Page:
When PIIGS Squeal, Markets Reel

When PIIGS Squeal, Markets Reel

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After three consecutive weeks of declines, stock markets around the world started a fourth week deep on a downward trend as European debt worries mounted following the downgrade of Greece’s debt and the lowering of Italy’s debt outlook on Friday. 

In Europe, the UK’s FTSE 100 fell 1.9 percent and Germany’s Dax dipped by 2 percent.  In Asia, the Japan’s Nikkei index declined by 1.5 percent  and Hong Kong’s Hang Seng index fell 2.1percent. U.S. markets followed, with the Dow Jones Industrial Average slipping just over one percent to  12381.26, some 500 points below where it started the month. The Standard & Poor’s 500 index ended the day down 1.2 percent and the Nasdaq fell  1.6 percent. 

The bad news was concentrated in the euro zone’s PIIGS, an acronym coined to abbreviate the most debt-ridden countries -- Portugal, Italy, Ireland, Greece, and Spain.
On Friday, Fitch Ratings  downgraded Greece’s credit rating from BB+ to B+,  sending  its debt deeper into junk territory. Late Friday, S&P lowered Italy’s sovereign debt rating outlook to negative, which can precede a downgrade within two years if economic activity doesn’t pick up and the government continues on its current fiscal path.

Spain’s sovereign debt ratings were untouched over the weekend but tens of thousands of Spaniards protesting the government’s austerity measures emboldened voters to push out the incumbent Socialist party. This turnover in leadership raised doubts about Spain’s ability to improve its financial situation in a timely manner.  Prices of Spanish sovereign bonds plunged.

Meanwhile, adding to the uncertainty about events in Europe, the International Monetary Fund (IMF) has yet to appoint a new managing director to fill the top position recently vacated by Dominique Strauss-Kahn after his arrest in New York on attempted rape charges.  French Finance Minister Christine Lagarde is widely considered a frontrunner for the position.  But many are pushing for a non-European to fill the chair that has been occupied by a European since the IMF’s founding in 1946.  The IMF plays a key leadership role in the euro zone’s debt restructuring, creating pressure on the price of euro zone’s sovereign bonds.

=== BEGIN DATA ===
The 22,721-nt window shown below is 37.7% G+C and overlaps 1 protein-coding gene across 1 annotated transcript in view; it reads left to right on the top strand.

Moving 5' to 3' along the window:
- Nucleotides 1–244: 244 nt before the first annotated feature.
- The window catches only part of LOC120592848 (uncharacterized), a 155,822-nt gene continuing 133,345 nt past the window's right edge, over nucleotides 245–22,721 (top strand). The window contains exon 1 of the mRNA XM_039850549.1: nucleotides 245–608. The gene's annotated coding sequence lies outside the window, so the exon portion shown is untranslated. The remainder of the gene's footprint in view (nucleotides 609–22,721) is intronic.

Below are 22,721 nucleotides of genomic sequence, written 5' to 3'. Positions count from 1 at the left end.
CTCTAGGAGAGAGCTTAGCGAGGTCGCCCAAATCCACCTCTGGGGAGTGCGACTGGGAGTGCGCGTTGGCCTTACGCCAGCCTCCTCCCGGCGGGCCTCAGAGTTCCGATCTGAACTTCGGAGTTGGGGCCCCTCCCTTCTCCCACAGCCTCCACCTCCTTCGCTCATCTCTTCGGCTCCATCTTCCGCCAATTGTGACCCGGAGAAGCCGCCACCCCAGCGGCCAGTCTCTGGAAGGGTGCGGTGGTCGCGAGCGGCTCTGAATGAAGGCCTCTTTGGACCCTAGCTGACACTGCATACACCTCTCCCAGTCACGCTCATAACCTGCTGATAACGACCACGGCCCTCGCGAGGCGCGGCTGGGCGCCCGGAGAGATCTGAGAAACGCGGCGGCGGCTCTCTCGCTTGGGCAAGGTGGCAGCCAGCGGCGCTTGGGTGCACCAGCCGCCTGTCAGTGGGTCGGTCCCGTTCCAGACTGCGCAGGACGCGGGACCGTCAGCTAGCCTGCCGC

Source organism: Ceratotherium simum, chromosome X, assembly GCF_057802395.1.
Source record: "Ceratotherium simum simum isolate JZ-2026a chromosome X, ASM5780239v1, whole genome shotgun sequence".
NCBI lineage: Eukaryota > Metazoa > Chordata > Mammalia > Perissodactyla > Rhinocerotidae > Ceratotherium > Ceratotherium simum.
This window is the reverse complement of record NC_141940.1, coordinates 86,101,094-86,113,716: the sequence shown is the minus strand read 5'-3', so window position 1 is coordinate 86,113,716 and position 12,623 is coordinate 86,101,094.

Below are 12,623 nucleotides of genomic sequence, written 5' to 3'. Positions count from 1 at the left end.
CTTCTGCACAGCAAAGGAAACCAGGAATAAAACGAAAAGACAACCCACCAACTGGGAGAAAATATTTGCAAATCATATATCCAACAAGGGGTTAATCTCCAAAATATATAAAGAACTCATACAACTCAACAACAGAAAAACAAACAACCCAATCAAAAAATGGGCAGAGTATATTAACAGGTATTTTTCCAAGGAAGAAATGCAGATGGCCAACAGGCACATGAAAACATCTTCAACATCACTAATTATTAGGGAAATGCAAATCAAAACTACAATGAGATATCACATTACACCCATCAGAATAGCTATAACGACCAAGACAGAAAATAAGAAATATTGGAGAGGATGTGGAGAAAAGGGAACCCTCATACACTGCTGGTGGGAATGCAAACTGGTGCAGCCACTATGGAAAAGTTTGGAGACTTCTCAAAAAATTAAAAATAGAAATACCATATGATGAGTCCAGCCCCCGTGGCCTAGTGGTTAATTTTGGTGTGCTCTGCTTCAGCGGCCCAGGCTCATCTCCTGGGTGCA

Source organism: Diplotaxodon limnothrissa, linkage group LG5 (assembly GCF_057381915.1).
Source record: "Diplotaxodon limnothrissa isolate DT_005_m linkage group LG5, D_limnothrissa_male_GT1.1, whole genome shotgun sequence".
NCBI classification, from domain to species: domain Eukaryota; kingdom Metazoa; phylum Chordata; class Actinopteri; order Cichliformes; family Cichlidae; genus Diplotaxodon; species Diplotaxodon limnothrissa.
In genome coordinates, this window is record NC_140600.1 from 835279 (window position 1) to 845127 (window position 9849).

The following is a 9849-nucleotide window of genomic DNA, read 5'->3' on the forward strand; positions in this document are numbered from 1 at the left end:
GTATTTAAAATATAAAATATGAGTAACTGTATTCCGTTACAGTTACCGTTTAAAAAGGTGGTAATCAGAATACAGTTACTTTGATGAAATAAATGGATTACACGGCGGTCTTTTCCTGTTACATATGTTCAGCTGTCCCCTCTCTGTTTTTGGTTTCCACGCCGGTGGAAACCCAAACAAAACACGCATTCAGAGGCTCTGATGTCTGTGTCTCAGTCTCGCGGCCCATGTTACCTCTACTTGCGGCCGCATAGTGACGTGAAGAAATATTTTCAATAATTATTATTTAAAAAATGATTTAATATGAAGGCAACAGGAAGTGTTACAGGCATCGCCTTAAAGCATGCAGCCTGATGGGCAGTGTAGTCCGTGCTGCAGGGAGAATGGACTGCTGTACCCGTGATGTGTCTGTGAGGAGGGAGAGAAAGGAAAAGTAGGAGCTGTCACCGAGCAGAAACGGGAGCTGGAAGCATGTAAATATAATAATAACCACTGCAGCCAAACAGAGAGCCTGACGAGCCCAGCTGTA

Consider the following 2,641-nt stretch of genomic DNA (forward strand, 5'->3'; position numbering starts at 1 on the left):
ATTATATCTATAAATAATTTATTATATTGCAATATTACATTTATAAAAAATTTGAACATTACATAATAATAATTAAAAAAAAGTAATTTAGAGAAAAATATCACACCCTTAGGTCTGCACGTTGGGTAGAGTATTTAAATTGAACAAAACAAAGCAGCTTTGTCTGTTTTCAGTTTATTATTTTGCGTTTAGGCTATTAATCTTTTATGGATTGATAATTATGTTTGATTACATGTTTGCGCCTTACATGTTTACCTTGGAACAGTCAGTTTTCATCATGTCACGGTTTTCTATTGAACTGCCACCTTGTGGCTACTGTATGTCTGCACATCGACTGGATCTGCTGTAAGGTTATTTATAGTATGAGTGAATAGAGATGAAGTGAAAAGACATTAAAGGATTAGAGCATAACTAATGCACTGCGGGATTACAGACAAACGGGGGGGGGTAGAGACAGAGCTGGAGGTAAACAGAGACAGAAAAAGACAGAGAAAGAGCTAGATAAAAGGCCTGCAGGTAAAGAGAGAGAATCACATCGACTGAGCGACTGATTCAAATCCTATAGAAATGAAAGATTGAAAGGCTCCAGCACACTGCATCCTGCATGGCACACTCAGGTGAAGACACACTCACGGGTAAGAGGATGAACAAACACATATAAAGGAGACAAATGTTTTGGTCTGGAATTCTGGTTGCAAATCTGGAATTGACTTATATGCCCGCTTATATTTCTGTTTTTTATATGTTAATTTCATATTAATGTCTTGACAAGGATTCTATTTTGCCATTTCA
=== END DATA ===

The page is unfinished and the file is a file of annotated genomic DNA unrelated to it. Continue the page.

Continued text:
News out of Portugal and Ireland, the remaining two PIIGS, was relatively tame over the past few days.  President Barack Obama’s visit to Ireland on Monday was highlighted only by his armored limousine getting stuck in the driveway of the U.S. Embassy.  However, based on prices for credit default swaps, considered a measure of default risk, Portugal and Ireland are, respectively, the second and third most financially troubled nations among the PIIGS.

Then on Monday afternoon, Fitch cut its debt rating outlook for Belgium, another member of the euro zone, to negative.

This spate of news caused the euro to dive against the dollar, which is widely considered a safe haven for investors.  This is ironic because Standard & Poor’s recently lowered its outlook for U.S. sovereign debt  to negative.